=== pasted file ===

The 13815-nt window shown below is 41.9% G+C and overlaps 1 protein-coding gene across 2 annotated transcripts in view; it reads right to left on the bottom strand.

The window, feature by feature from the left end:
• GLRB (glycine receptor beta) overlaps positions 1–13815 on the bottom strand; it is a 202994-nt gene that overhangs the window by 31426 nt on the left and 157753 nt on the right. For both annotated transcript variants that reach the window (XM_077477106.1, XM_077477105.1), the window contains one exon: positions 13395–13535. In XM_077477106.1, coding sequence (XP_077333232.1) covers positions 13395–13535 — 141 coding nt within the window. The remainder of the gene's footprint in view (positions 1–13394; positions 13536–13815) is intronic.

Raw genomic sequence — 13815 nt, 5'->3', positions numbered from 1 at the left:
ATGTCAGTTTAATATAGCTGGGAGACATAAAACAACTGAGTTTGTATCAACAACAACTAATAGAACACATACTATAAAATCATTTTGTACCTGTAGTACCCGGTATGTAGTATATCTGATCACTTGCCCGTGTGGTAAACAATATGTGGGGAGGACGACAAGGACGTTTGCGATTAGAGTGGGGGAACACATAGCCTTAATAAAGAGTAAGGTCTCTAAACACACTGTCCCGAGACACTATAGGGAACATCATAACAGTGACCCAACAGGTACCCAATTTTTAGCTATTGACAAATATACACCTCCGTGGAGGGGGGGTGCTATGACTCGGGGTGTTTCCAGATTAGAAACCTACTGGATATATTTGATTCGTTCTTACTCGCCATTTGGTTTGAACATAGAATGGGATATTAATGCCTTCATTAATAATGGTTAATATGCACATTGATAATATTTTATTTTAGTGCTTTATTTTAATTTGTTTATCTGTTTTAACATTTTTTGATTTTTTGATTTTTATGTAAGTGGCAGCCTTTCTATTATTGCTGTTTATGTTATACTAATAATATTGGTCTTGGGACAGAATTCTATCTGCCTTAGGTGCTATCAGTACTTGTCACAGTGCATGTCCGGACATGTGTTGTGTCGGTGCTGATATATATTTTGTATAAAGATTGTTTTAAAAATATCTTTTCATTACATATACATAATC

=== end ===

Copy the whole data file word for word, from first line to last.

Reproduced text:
The 13815-nt window shown below is 41.9% G+C and overlaps 1 protein-coding gene across 2 annotated transcripts in view; it reads right to left on the bottom strand.

The window, feature by feature from the left end:
• GLRB (glycine receptor beta) overlaps positions 1–13815 on the bottom strand; it is a 202994-nt gene that overhangs the window by 31426 nt on the left and 157753 nt on the right. For both annotated transcript variants that reach the window (XM_077477106.1, XM_077477105.1), the window contains one exon: positions 13395–13535. In XM_077477106.1, coding sequence (XP_077333232.1) covers positions 13395–13535 — 141 coding nt within the window. The remainder of the gene's footprint in view (positions 1–13394; positions 13536–13815) is intronic.

Raw genomic sequence — 13815 nt, 5'->3', positions numbered from 1 at the left:
ATGTCAGTTTAATATAGCTGGGAGACATAAAACAACTGAGTTTGTATCAACAACAACTAATAGAACACATACTATAAAATCATTTTGTACCTGTAGTACCCGGTATGTAGTATATCTGATCACTTGCCCGTGTGGTAAACAATATGTGGGGAGGACGACAAGGACGTTTGCGATTAGAGTGGGGGAACACATAGCCTTAATAAAGAGTAAGGTCTCTAAACACACTGTCCCGAGACACTATAGGGAACATCATAACAGTGACCCAACAGGTACCCAATTTTTAGCTATTGACAAATATACACCTCCGTGGAGGGGGGGTGCTATGACTCGGGGTGTTTCCAGATTAGAAACCTACTGGATATATTTGATTCGTTCTTACTCGCCATTTGGTTTGAACATAGAATGGGATATTAATGCCTTCATTAATAATGGTTAATATGCACATTGATAATATTTTATTTTAGTGCTTTATTTTAATTTGTTTATCTGTTTTAACATTTTTTGATTTTTTGATTTTTATGTAAGTGGCAGCCTTTCTATTATTGCTGTTTATGTTATACTAATAATATTGGTCTTGGGACAGAATTCTATCTGCCTTAGGTGCTATCAGTACTTGTCACAGTGCATGTCCGGACATGTGTTGTGTCGGTGCTGATATATATTTTGTATAAAGATTGTTTTAAAAATATCTTTTCATTACATATACATAATC